Hopefully your artist was being “creative” and not putting forth a political opinion that represents the editorial stance of The Jewish Journal.

Barry S. Weiss
Valley Village

RJC’s Israel Ads

I want to compliment the Republican Jewish Coalition (RJC) for their recent ads in The Jewish Journal (Aug. 18 and Aug. 25). The first correctly thanked President Bush for his stalwart support of Israel which was then under vicious attack by Iranian supplied Hezbollah terrorists.

The second pointed out that the Democratic Party has growing and influential leftist voices who not only rejected pro-Israel leader Sen. Joe Lieberman, but are increasingly hostile to bipartisan consensus in support of the Jewish state.Votes and polls do not lie. The vast majority of dissenters from congressional resolutions in support of Israel are Democrats. The majority of anti-Israel voices today on college campuses, in blogs and in our communities are left/liberal, not right/conservative. I have no doubt that American Jews will increasingly reward the GOP.

David Shacter
Los Angeles

The ad on your inside cover from The Republican Jewish Coalition disgusts me. Joe Lieberman was not defeated because of his support for Israel, but because of his continuing support of the most incompetent and corrupt president in the history of the United States.

Unfortunately, the Democratic Party supported Lieberman. It was the voting public, fed up with the disastrous war in Iraq and Lieberman’s blind support for it, that led to his defeat.

The “radical left” has hardly taken over the Democratic Party, and Cindy Sheehan is not a spokesperson for party policy.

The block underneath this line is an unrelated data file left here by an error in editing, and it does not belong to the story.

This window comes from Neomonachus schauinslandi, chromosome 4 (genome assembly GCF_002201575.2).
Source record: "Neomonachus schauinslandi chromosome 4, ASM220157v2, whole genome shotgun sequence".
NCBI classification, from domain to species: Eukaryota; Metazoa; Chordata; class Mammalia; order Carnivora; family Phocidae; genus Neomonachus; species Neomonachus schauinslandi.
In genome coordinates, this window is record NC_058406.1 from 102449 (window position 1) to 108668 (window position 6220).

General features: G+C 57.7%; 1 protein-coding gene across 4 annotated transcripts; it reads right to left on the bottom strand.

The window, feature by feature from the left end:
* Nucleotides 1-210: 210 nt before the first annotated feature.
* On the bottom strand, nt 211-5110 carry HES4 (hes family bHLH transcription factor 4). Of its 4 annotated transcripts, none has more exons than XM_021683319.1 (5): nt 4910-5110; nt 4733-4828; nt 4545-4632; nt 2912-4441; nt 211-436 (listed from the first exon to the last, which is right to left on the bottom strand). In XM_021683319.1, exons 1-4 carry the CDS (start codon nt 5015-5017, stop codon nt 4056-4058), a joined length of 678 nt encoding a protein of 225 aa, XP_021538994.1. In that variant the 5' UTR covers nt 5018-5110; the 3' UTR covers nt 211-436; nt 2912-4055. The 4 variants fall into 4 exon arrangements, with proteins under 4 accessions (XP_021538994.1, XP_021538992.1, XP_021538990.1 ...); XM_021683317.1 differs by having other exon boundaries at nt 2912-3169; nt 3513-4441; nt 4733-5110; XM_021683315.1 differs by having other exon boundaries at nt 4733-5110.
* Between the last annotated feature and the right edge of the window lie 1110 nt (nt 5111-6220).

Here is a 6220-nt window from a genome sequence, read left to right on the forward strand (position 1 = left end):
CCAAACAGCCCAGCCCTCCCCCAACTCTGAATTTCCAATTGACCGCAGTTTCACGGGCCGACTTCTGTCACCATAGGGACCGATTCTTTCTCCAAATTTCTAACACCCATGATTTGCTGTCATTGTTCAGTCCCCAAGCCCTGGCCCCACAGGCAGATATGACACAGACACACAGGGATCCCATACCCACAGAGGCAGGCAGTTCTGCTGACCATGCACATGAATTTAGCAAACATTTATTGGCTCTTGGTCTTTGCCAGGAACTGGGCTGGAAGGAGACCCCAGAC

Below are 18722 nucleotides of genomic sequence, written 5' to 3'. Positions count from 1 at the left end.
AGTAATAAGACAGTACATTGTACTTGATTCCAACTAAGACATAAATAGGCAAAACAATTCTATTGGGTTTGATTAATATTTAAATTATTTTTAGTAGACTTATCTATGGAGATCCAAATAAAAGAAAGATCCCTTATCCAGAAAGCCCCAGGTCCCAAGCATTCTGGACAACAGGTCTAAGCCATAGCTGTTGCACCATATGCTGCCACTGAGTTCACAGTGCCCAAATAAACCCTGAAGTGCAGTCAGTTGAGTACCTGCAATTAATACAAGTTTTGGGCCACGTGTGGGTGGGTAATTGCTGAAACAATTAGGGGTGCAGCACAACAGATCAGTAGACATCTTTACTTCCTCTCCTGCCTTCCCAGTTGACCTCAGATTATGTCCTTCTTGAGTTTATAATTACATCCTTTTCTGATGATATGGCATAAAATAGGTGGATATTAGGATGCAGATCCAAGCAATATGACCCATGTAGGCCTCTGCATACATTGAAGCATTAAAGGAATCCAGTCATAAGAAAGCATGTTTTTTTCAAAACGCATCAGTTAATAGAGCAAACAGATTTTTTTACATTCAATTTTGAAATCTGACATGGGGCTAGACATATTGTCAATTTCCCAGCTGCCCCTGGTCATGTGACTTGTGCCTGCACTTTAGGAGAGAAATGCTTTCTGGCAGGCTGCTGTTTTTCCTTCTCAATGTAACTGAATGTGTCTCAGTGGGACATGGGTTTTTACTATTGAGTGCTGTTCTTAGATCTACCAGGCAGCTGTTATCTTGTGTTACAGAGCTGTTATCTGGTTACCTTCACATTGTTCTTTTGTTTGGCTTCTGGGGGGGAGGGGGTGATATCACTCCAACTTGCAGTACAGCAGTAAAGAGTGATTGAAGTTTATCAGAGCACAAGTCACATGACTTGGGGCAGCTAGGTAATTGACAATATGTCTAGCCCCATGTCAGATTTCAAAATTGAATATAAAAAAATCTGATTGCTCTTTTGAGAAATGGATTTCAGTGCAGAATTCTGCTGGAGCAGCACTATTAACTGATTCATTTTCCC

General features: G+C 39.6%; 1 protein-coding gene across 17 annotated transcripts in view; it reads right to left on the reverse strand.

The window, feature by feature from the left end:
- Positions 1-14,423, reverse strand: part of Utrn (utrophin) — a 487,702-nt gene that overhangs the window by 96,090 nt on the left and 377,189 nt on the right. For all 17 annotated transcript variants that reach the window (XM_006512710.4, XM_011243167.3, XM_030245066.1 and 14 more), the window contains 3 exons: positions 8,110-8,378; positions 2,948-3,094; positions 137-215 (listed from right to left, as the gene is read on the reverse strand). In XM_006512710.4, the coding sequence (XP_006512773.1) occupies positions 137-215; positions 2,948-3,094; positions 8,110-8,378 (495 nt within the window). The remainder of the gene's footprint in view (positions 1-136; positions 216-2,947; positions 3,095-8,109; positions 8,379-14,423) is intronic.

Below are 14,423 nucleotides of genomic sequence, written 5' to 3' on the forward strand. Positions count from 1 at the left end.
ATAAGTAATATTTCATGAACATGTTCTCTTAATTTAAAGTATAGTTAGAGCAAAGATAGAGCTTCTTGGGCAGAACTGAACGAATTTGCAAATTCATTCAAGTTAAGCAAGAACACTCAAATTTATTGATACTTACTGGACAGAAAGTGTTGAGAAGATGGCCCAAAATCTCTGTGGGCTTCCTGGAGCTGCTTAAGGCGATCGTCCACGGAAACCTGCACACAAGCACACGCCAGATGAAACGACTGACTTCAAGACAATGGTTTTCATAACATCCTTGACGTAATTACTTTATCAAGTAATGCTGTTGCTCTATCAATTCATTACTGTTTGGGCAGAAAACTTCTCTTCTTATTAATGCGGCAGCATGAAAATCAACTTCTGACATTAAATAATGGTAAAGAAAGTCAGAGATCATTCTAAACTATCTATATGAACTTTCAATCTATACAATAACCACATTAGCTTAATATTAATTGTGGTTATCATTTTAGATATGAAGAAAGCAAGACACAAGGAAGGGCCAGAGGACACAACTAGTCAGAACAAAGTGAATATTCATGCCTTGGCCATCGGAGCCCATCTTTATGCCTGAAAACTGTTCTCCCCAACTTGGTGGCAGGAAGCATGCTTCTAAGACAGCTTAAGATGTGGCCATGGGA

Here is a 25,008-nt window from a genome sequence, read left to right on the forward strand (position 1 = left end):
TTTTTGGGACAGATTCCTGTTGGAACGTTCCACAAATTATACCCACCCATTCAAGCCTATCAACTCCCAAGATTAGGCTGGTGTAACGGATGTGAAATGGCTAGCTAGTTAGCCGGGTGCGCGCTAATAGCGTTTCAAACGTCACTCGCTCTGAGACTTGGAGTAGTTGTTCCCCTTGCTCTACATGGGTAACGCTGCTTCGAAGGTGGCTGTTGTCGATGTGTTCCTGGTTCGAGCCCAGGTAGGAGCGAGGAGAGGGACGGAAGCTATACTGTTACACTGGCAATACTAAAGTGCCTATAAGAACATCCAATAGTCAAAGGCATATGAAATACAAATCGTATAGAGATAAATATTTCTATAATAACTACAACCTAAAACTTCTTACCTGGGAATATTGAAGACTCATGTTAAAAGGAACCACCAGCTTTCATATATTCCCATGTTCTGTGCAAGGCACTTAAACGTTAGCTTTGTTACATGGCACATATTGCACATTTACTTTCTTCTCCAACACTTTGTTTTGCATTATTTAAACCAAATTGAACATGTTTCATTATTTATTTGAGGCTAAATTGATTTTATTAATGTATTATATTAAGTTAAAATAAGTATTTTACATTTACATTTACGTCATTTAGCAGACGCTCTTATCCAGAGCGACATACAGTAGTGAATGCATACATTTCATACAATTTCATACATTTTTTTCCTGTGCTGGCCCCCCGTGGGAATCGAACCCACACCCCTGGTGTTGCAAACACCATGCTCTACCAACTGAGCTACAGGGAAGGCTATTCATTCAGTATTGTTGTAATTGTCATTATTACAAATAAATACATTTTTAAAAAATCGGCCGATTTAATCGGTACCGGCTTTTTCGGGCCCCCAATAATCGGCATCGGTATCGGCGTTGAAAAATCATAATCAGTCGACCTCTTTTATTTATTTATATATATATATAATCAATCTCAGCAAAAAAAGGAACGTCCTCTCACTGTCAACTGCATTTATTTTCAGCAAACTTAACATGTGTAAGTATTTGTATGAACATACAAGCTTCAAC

No Democratic president would stand by and allow Hezbollah rockets to rain down on Haifa. Nor would they have started a war with Iraq that has ended up strengthening Iran and weakening both the United States and Israel.

Finally, it is the Republican Party that envisions the United States as a Christian theocracy. I cannot understand how any Jew could proudly align themselves with these people.

Barry Wendell
North Hollywood

Bill Boyarsky

I was at the event where Bill Boyarsky and David Lauter spoke for the Woman’s Alliance for Israel Program (“Needed: Rational Discussion,” Aug. 18). However, Boyarsky is incorrect in his assumptions about us going after Lauter’s scalp.We wanted much more from Lauter. We wanted an explanation on why the Los Angeles Times has difficulty in using the word terrorist, instead of “militant.” Instead of giving us a logical answer, he bored us with his explanation of the “one man’s freedom fighter is another man’s terrorist” jive, and that the L.A. Times assumes that its readers can discern the difference.

We booed because we are not the radical “right-wing” DEBKA readers, as Boyarsky implied. This was a slap in the face to any Republicans that were in the audience. We booed because we are not stupid. We expected an intellectual dialogue, but we were hit with criticisms of the Bush regime, a “not my president” attitude, and the moral explanation that because reporters put themselves in the line of fire they do a good job.

Well, my son is in the army in Israel; he puts himself in the line of fire, and he has no problems distinguishing between a terrorist and a freedom fighter. And to top it off, to make comments about FOX — the one channel that does not make excuses for suicide bombers — and assume this as our only source of information was a slap in the face to the many activists who work hard daily, educating, discussing, working and fighting for Israel. I am one of those people who was insulted by the attacks on the right, the convoluted answers and the lack of respect that Boyarsky gave us that night and in his column.

This is the reason why I find the L.A. Times irrelevant in their reporting. They refuse to listen to more than 400 subscribers and former subscribers, and the stats on their readership should be a wake-up call, not an excuse to use their political bias to win arguments.

Allyson Rowen Taylor
Associate Director
American Jewish Congress, Western Region

Israel P.R.

Are there any Jews in advertising? It’s a silly question, but given the pathetic state of Israeli public relations, one might wonder. Israel desperately needs a top-notch public relations campaign immediately, to reinforce the support of sympathetic Americans and win over those who are apathetic or ignorant regarding the Jewish state.